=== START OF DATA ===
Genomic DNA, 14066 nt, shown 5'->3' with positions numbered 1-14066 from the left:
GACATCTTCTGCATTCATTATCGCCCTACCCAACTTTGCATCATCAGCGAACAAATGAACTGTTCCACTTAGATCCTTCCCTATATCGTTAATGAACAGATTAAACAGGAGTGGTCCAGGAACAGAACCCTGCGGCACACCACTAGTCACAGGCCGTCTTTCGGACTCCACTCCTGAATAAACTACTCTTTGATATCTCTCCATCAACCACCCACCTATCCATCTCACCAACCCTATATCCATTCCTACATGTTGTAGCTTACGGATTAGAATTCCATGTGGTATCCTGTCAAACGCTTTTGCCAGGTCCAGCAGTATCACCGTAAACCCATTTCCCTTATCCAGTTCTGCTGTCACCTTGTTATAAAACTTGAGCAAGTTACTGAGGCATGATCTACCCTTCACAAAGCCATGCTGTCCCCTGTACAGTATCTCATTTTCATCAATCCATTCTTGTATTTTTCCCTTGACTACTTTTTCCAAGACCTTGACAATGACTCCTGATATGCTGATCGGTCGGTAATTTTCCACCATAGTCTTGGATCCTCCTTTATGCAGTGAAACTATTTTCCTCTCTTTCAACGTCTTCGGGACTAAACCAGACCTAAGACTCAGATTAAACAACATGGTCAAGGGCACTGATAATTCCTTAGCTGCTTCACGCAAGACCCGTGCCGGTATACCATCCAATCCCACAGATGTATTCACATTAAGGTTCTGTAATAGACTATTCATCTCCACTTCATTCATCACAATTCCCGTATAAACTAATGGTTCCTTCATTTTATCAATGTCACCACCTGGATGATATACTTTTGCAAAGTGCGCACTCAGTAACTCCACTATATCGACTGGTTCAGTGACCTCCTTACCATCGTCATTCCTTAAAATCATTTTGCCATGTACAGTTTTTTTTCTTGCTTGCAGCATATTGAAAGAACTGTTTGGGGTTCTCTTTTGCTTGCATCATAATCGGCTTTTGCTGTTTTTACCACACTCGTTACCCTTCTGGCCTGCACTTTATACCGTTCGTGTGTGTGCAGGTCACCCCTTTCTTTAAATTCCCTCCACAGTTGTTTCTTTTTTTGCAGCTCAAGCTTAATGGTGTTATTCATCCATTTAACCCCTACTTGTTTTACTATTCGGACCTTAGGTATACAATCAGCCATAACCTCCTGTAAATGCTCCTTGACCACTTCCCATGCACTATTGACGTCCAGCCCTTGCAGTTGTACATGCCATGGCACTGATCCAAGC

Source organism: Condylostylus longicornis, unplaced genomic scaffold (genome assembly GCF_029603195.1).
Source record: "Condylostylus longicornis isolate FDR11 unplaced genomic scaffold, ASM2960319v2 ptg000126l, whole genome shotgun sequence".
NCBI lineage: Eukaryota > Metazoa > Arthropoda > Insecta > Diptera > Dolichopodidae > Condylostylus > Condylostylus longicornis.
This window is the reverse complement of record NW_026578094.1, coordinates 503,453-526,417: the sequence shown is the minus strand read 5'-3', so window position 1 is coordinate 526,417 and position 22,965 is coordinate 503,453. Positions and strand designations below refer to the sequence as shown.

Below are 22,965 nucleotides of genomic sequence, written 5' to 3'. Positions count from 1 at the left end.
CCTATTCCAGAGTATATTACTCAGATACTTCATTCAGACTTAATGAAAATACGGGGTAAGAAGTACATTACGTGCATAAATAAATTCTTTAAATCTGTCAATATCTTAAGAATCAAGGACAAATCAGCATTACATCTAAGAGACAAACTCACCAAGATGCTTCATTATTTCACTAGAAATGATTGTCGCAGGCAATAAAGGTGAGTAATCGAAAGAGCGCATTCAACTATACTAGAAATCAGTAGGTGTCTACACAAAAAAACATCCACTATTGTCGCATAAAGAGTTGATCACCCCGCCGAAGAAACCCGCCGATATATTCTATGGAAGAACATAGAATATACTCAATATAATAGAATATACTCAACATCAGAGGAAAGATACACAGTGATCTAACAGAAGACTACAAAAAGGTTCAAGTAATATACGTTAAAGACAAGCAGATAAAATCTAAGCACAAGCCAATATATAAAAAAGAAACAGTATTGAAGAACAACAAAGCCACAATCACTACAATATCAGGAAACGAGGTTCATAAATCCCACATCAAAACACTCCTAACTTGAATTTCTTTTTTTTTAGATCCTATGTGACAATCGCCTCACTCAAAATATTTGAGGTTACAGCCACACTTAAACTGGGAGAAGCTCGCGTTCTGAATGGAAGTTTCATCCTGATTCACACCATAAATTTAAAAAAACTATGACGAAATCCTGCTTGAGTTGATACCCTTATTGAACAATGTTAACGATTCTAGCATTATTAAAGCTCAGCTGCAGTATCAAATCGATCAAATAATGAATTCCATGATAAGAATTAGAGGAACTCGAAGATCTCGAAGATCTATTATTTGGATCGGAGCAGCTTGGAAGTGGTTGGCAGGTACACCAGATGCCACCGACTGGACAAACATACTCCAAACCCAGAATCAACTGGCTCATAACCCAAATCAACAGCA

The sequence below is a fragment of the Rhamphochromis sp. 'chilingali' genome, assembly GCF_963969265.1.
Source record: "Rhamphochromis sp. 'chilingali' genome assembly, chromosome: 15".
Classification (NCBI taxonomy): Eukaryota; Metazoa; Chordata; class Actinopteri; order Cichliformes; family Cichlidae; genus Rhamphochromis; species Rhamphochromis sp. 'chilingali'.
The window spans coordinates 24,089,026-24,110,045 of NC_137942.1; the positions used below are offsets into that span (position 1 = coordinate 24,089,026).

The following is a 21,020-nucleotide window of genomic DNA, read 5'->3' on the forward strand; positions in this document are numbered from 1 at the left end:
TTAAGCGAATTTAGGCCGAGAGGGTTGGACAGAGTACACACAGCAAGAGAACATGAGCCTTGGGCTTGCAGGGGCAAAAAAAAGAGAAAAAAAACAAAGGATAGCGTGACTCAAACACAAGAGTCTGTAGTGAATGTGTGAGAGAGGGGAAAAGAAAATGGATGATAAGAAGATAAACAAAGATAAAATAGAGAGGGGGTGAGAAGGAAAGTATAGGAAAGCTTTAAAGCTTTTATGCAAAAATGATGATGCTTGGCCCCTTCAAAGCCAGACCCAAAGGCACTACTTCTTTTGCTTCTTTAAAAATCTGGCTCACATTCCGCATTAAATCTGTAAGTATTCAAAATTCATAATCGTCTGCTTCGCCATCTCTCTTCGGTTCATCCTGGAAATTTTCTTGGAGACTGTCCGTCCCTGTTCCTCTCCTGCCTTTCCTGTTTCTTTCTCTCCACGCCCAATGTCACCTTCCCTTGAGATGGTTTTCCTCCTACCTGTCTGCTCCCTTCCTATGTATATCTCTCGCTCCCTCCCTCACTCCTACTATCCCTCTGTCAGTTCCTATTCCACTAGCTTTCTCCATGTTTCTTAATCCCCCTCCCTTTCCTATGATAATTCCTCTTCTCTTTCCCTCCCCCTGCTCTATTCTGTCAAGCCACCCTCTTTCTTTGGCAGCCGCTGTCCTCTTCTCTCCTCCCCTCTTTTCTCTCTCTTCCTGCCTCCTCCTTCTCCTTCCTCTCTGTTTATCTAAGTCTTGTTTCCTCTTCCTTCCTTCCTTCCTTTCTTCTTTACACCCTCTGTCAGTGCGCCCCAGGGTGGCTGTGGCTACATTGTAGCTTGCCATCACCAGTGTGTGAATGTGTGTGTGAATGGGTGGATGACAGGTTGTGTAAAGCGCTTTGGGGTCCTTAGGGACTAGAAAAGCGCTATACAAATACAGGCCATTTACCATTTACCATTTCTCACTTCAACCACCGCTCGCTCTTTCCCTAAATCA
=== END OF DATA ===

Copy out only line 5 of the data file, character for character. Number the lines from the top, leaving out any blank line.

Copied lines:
NCBI lineage: Eukaryota > Metazoa > Arthropoda > Insecta > Diptera > Dolichopodidae > Condylostylus > Condylostylus longicornis.